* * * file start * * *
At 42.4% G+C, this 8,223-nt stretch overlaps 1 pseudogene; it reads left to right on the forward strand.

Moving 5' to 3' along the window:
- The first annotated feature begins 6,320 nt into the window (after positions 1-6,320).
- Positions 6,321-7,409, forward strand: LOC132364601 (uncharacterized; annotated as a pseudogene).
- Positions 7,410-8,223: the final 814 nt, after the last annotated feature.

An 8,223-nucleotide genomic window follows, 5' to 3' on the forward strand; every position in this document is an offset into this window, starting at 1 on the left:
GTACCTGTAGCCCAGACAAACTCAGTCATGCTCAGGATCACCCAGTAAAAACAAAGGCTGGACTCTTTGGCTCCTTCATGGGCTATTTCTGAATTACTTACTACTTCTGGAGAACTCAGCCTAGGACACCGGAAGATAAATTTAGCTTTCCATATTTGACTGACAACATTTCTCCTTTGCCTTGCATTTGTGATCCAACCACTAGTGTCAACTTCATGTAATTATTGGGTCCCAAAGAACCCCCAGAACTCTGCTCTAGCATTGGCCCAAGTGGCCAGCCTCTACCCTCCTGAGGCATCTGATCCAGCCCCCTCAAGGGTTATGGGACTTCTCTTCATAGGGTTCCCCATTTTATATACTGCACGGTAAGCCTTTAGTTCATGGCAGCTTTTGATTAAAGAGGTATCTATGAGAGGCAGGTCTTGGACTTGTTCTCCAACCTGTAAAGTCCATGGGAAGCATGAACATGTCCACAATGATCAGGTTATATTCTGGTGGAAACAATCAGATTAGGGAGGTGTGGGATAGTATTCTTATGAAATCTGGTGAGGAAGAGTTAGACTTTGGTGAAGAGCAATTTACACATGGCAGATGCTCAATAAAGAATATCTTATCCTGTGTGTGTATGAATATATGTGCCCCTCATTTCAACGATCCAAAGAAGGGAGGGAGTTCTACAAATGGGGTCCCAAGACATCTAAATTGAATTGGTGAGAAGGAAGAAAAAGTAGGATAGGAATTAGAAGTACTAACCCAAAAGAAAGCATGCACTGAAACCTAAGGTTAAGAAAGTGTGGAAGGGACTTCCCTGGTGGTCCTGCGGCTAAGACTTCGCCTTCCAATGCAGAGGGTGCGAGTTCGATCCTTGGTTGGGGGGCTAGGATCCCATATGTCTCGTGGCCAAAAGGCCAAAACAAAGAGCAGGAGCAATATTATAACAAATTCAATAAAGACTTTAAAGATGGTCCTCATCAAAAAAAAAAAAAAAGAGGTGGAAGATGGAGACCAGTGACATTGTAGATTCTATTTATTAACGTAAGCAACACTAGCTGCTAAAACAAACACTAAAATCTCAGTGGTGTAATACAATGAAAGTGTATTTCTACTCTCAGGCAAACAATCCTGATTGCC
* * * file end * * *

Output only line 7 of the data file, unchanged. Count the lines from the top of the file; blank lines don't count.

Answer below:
GTACCTGTAGCCCAGACAAACTCAGTCATGCTCAGGATCACCCAGTAAAAACAAAGGCTGGACTCTTTGGCTCCTTCATGGGCTATTTCTGAATTACTTACTACTTCTGGAGAACTCAGCCTAGGACACCGGAAGATAAATTTAGCTTTCCATATTTGACTGACAACATTTCTCCTTTGCCTTGCATTTGTGATCCAACCACTAGTGTCAACTTCATGTAATTATTGGGTCCCAAAGAACCCCCAGAACTCTGCTCTAGCATTGGCCCAAGTGGCCAGCCTCTACCCTCCTGAGGCATCTGATCCAGCCCCCTCAAGGGTTATGGGACTTCTCTTCATAGGGTTCCCCATTTTATATACTGCACGGTAAGCCTTTAGTTCATGGCAGCTTTTGATTAAAGAGGTATCTATGAGAGGCAGGTCTTGGACTTGTTCTCCAACCTGTAAAGTCCATGGGAAGCATGAACATGTCCACAATGATCAGGTTATATTCTGGTGGAAACAATCAGATTAGGGAGGTGTGGGATAGTATTCTTATGAAATCTGGTGAGGAAGAGTTAGACTTTGGTGAAGAGCAATTTACACATGGCAGATGCTCAATAAAGAATATCTTATCCTGTGTGTGTATGAATATATGTGCCCCTCATTTCAACGATCCAAAGAAGGGAGGGAGTTCTACAAATGGGGTCCCAAGACATCTAAATTGAATTGGTGAGAAGGAAGAAAAAGTAGGATAGGAATTAGAAGTACTAACCCAAAAGAAAGCATGCACTGAAACCTAAGGTTAAGAAAGTGTGGAAGGGACTTCCCTGGTGGTCCTGCGGCTAAGACTTCGCCTTCCAATGCAGAGGGTGCGAGTTCGATCCTTGGTTGGGGGGCTAGGATCCCATATGTCTCGTGGCCAAAAGGCCAAAACAAAGAGCAGGAGCAATATTATAACAAATTCAATAAAGACTTTAAAGATGGTCCTCATCAAAAAAAAAAAAAAAGAGGTGGAAGATGGAGACCAGTGACATTGTAGATTCTATTTATTAACGTAAGCAACACTAGCTGCTAAAACAAACACTAAAATCTCAGTGGTGTAATACAATGAAAGTGTATTTCTACTCTCAGGCAAACAATCCTGATTGCC